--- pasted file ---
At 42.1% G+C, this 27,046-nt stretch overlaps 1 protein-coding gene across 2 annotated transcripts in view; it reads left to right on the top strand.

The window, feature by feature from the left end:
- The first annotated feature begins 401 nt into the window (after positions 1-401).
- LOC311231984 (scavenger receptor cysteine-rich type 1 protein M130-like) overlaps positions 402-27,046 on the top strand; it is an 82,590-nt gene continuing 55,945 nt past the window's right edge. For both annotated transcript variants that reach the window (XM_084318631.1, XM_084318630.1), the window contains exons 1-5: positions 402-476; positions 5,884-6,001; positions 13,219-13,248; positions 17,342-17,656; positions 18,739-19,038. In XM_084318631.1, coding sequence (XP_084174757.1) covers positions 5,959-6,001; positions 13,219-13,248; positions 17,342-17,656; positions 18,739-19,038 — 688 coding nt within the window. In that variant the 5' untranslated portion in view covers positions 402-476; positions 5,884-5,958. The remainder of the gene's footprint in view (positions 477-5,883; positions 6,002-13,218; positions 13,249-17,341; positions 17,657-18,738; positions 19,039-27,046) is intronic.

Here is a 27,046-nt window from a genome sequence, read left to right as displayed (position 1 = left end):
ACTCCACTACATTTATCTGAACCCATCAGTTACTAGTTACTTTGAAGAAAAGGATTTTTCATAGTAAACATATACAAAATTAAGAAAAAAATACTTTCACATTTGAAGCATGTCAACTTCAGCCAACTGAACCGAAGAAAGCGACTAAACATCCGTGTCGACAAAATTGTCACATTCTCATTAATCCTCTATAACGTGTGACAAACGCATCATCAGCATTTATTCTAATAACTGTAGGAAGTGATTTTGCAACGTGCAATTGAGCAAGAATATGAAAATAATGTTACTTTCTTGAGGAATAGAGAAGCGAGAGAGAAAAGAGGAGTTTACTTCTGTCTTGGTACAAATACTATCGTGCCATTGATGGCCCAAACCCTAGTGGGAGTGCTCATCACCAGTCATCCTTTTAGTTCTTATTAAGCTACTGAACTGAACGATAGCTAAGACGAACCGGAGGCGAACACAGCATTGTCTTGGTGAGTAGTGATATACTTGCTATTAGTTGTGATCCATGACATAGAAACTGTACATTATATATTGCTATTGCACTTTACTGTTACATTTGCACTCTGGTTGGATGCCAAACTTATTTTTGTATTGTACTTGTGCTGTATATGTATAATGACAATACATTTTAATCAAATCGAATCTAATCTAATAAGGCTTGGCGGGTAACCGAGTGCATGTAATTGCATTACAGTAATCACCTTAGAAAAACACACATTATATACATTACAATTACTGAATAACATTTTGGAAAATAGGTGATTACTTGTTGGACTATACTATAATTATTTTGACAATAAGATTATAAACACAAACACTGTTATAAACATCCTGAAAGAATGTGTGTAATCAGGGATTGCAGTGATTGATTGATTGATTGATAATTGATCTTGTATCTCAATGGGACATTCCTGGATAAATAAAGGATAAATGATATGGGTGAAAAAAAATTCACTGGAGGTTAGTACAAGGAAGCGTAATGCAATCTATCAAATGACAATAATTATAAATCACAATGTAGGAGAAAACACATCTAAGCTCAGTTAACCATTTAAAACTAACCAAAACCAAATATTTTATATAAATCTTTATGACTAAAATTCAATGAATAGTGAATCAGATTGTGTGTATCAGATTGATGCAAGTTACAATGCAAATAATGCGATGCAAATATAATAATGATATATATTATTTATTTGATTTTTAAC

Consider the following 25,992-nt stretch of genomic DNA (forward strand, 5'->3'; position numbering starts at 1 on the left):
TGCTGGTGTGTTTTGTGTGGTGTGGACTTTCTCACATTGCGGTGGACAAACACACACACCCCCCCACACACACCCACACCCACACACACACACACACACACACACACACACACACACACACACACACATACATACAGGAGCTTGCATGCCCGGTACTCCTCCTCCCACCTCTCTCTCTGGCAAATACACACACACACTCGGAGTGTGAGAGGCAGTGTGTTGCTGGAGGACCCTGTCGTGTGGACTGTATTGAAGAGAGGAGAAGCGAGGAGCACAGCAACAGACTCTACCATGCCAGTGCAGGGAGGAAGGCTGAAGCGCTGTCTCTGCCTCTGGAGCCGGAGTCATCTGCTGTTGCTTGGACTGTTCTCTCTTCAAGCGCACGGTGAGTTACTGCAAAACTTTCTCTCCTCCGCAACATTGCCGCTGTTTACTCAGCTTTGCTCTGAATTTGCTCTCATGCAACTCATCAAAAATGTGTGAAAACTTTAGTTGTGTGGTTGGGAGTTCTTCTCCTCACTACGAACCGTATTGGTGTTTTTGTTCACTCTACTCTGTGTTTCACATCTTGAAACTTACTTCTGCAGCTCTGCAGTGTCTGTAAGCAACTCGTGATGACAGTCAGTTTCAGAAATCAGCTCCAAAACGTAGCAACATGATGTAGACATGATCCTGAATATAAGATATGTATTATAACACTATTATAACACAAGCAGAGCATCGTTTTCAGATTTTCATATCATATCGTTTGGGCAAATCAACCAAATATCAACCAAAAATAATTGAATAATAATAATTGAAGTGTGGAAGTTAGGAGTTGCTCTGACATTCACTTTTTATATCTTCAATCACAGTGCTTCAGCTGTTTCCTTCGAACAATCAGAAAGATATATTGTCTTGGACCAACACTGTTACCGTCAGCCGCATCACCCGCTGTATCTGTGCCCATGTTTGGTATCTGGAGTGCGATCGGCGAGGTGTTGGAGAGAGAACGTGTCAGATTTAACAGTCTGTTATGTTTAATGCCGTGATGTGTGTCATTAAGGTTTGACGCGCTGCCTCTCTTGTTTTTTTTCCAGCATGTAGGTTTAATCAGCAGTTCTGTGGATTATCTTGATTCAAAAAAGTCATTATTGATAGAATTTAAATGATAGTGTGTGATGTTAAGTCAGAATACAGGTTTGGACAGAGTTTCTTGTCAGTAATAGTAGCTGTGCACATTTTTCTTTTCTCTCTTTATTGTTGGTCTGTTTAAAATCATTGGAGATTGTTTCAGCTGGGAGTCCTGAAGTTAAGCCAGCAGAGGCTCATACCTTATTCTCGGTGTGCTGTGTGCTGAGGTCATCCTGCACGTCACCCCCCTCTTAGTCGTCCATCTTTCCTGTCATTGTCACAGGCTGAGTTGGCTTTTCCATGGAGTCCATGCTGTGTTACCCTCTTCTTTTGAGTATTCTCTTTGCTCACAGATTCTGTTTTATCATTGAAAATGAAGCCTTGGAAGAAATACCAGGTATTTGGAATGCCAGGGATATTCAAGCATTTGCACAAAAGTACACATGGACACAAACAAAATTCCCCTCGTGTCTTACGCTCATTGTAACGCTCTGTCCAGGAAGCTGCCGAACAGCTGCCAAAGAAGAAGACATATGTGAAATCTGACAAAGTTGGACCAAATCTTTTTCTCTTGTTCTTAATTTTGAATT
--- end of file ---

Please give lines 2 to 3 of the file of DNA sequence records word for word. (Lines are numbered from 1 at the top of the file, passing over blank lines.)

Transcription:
The window, feature by feature from the left end:
- The first annotated feature begins 401 nt into the window (after positions 1-401).